• Ted Ligibel (Geography and Geology) has been awarded $60,700 by the Michigan Department of Natural Resources which provides funding for a two-year internship, during which a selected EMU Historic Preservation student will research proposed Michigan historic markers and submit drafts of texts to the Michigan Historical Commission for review and approval.
  • Ulrich Reinhard-Segawa (Biology) has received a $51,000 award from the Great Lakes Fishery Commission in support of the project “Field Comparison of Eel-ladder-style and Traditional Sea Lamprey Traps.”  The purpose of the project is to compare different methods of trapping an invasive species in small rivers.
  • Lynette Findley (Asst. VP for Retention and Student Success) received a $49,000 award in support of her proposal to create a single parent residential support program, Keys to Degrees.  EMU will be a pilot institution that will include academic support and tutoring, career counseling, mentoring programs, internships, child care assistance, personal counseling, and financial support assistance.
  • Jessica Alexander and Jack Bidlack (Academic Service-Learning) have been awarded a $48,000 grant by the Washtenaw County Children’s Services Department.  This award supports a workforce investment act to stimulate business and professional skills, encourage creative and intelligent risk taking, and instill financial independence and community responsibility in youth ages 14-21 through the “B (Business) Side of Youth” program.
  • Benjamin Keller (Computer Science) has received a $32,000 award from a partnership of the National Institutes of Health with the University of Michigan.  This award will allow Dr. Keller to supervise a biostatistician who will work on kidney disease data from diabetic nephropathy patients in conjunction with the George M. O’Brien Renal Core Center.
  • Ted Ligibel (Geography and Geology) received an $18,400 award which will support one internship for a graduate student to work with staff historians in the Project Planning Division, Environmental Section of the Michigan Department of Transportation.  The activities of the student will include administrative support for the historians, project review, research and writing, including the National Register, and site visits.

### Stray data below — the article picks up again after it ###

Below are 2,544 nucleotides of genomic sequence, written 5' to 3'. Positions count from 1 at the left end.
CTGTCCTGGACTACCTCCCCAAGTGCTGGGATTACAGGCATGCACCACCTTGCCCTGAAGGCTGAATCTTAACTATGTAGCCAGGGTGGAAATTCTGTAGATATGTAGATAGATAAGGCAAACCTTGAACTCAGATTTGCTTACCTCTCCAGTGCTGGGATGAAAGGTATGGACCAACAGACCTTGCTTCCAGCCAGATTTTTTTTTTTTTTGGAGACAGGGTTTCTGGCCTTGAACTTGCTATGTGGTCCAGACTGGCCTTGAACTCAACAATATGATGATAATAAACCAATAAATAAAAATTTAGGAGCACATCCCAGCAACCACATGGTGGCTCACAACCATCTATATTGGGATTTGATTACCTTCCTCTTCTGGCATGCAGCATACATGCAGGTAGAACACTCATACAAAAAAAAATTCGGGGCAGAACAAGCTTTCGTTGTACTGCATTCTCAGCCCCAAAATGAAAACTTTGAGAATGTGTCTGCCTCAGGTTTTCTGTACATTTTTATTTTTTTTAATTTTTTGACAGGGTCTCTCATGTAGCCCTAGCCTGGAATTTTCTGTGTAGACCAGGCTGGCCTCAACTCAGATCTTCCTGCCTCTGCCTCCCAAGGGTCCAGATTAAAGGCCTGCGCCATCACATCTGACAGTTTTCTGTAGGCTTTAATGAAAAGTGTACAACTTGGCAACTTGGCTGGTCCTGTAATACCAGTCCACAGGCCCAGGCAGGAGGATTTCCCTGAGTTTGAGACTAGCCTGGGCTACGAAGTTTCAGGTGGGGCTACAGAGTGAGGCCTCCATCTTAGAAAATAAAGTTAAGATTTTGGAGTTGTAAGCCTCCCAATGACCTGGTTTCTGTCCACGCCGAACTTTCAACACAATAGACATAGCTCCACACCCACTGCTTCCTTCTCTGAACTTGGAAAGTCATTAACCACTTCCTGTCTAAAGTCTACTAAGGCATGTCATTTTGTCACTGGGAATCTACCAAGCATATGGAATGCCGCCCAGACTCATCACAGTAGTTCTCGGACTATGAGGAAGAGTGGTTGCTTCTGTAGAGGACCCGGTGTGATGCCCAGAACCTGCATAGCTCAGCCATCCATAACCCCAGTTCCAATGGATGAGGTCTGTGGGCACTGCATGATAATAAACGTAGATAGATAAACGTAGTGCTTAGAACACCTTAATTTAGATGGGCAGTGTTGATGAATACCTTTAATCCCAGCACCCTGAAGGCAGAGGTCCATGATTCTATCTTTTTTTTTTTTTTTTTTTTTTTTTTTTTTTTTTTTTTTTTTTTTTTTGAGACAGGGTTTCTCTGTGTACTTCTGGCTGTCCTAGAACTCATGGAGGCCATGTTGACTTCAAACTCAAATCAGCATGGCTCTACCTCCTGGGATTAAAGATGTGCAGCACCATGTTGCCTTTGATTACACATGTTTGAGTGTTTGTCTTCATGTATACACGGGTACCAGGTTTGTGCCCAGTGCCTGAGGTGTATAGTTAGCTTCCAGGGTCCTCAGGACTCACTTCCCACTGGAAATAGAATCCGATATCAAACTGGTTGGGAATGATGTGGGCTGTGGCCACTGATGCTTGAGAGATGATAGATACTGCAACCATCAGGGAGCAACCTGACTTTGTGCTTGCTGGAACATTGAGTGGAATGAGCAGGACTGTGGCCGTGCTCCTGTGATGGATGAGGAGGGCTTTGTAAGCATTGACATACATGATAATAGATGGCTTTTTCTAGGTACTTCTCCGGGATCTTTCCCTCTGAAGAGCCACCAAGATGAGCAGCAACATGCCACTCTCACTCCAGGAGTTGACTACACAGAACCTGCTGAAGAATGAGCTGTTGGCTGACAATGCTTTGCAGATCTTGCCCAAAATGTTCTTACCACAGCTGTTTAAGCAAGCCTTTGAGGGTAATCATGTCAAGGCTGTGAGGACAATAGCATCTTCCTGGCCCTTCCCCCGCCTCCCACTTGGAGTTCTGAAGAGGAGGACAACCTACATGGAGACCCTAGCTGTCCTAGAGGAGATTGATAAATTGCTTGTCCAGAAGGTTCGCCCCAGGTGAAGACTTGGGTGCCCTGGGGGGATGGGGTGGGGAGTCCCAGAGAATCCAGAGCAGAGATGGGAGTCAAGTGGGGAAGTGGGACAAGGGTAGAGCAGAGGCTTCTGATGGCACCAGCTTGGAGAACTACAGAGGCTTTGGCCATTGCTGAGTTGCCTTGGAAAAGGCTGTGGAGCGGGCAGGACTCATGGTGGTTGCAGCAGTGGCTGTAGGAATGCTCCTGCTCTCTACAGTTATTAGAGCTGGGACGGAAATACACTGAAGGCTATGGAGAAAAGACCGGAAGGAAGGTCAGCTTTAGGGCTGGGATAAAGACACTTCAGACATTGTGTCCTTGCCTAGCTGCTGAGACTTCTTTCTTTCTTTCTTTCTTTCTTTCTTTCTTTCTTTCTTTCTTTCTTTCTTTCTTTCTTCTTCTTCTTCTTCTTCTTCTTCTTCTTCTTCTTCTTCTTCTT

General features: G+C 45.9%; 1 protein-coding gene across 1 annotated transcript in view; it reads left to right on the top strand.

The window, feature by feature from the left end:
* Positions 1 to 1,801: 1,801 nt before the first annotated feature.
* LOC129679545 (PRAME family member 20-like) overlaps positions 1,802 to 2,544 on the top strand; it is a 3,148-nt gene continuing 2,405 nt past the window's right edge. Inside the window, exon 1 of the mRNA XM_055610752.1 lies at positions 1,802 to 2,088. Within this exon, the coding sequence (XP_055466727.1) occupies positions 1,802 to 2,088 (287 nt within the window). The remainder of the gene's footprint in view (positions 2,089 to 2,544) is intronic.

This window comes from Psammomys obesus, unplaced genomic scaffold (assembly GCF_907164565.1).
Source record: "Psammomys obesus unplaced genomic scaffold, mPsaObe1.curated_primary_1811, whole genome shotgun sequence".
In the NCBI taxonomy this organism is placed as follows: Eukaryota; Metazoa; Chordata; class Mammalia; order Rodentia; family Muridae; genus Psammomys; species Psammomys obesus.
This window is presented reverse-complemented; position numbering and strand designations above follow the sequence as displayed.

• Vijaykumar Mannari received a $16,600 award from the Michigan Initiative for Innovation and Entrepreneurship (MIIE) for prototype development and testing related to Professor Mannari’s project, Polyurethane Dispersion Based on Soybean Oil (Soy-Puds) for High Bio-based Content Coatings. This proposal was developed in response to market segments identified by the commercial partner, Sherwin Williams. MIIE grants are particularly significant due to the opportunities they provide for commercializing technologies invented by faculty.
  • Kathryn Walz (University Health Services) and The Wellness Center was awarded a $15,000 state grant through the Prevention Network that focuses on reducing high-risk drinking by freshman students including underage use and binge drinking behaviors. The program is unique in that the Wellness Center will collaborate with the College of Health and Human Services to design and conduct a social norms marketing campaign to correct exaggerated estimates of the overall level of drinking among freshman students.
  • Lynn Malinoff and Russell Olwell (Institute for the Study of Children, Families and Communities) received an $8,000 award from the Japan Foundation Center for Global Partnership, to support Japanese cultural exploration at different levels in K-12 schools in the Willow Run Community School District.